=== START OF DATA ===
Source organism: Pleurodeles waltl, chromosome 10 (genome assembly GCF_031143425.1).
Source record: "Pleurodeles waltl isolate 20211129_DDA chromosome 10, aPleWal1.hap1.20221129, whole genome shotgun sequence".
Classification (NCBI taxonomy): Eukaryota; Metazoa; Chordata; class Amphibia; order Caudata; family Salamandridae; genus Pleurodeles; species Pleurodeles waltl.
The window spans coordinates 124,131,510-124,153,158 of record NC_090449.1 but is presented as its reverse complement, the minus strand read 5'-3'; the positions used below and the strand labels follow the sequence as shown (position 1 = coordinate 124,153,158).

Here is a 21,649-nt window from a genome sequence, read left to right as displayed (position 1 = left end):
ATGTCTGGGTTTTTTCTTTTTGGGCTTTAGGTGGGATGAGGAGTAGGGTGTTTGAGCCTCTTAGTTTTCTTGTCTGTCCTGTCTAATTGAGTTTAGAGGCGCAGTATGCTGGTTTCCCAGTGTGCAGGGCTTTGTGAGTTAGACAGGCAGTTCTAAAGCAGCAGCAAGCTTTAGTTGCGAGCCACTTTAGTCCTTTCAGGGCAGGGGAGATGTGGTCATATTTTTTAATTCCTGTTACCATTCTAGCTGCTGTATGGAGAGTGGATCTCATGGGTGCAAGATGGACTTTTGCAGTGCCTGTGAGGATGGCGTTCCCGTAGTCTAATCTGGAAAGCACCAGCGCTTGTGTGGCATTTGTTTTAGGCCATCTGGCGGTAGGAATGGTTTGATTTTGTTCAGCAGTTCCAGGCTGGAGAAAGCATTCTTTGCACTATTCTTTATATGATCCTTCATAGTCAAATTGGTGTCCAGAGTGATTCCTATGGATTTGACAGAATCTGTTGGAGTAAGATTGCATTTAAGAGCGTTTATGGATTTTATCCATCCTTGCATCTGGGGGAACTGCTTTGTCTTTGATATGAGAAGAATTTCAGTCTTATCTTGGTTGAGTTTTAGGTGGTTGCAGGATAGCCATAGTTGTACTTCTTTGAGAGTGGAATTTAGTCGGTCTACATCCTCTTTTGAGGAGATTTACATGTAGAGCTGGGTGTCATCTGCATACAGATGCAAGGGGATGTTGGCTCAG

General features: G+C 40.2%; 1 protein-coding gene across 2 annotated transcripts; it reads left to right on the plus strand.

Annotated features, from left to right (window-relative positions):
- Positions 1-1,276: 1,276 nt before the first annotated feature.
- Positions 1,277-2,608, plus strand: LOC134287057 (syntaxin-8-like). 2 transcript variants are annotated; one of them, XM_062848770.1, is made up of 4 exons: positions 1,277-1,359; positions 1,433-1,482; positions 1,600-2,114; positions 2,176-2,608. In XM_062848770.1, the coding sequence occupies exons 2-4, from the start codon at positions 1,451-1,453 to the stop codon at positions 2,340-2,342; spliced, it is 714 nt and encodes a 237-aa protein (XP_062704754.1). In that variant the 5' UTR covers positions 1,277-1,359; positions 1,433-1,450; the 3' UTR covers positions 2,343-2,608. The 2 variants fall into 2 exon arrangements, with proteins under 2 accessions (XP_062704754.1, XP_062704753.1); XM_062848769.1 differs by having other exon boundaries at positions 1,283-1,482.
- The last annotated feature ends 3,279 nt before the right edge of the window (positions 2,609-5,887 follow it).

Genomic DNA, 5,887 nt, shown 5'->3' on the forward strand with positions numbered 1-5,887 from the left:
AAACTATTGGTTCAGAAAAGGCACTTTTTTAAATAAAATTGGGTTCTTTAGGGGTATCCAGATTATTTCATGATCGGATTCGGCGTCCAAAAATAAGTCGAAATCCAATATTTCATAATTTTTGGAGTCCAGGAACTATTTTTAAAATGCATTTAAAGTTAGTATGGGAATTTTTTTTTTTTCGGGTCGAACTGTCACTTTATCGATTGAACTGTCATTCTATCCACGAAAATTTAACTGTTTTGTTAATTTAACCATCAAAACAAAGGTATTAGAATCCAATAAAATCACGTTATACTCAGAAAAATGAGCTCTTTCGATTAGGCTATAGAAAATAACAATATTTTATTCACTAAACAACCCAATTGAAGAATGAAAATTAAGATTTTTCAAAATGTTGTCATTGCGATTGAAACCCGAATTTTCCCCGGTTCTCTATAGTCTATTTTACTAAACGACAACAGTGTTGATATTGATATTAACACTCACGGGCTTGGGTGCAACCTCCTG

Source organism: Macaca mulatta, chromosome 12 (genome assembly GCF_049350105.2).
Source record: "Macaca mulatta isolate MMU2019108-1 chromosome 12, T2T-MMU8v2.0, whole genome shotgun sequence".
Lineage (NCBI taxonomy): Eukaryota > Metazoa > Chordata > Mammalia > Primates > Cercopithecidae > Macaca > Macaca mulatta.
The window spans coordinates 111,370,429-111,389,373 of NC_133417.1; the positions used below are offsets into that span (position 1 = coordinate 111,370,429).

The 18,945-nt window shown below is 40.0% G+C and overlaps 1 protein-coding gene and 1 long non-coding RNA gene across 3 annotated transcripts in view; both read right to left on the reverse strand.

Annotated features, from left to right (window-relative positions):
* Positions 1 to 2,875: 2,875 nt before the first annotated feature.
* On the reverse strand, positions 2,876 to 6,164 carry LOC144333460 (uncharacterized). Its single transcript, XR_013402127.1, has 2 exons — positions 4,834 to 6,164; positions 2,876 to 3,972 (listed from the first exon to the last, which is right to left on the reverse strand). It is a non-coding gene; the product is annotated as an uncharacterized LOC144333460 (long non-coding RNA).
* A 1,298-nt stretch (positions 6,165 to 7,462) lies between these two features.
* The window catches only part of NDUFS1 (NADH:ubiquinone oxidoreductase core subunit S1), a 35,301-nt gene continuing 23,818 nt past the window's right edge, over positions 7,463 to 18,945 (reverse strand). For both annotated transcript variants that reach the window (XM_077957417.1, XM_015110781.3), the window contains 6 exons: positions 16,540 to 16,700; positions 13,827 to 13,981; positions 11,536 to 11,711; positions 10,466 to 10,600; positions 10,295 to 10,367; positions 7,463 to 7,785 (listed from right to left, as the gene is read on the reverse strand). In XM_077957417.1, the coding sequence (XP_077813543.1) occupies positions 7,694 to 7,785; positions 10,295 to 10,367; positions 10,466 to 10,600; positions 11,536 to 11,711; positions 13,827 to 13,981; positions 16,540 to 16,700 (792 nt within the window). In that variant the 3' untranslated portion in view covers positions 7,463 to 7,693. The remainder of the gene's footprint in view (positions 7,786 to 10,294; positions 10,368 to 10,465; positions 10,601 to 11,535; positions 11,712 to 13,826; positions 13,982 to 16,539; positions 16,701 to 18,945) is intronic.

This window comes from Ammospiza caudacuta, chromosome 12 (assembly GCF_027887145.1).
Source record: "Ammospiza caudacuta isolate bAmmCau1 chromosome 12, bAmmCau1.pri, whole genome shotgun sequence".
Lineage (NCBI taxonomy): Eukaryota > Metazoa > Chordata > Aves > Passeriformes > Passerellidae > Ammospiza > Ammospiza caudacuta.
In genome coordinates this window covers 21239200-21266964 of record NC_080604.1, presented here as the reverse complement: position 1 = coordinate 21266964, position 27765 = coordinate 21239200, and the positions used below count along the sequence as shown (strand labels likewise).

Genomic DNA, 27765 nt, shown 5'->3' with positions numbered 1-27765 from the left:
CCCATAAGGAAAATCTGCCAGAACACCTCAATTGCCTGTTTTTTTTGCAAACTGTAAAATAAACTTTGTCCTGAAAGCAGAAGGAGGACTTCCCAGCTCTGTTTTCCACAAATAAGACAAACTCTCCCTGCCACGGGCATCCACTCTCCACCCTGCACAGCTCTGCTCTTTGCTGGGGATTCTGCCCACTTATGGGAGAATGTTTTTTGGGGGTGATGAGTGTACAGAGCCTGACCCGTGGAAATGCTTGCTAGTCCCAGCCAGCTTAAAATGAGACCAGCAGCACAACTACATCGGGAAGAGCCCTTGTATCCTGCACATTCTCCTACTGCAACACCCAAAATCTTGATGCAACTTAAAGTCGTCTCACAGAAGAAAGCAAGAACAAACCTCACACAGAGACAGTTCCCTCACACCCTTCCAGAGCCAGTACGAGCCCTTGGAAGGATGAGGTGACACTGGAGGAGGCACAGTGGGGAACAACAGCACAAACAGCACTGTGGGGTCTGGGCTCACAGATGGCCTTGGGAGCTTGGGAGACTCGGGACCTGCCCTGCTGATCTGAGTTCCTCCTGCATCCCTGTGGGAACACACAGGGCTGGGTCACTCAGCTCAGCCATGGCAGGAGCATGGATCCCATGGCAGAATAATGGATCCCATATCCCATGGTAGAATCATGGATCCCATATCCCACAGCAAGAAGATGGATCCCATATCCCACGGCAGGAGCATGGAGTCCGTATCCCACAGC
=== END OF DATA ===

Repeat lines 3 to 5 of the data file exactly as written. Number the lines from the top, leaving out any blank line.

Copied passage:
Classification (NCBI taxonomy): Eukaryota; Metazoa; Chordata; class Amphibia; order Caudata; family Salamandridae; genus Pleurodeles; species Pleurodeles waltl.
The window spans coordinates 124,131,510-124,153,158 of record NC_090449.1 but is presented as its reverse complement, the minus strand read 5'-3'; the positions used below and the strand labels follow the sequence as shown (position 1 = coordinate 124,153,158).

Here is a 21,649-nt window from a genome sequence, read left to right as displayed (position 1 = left end):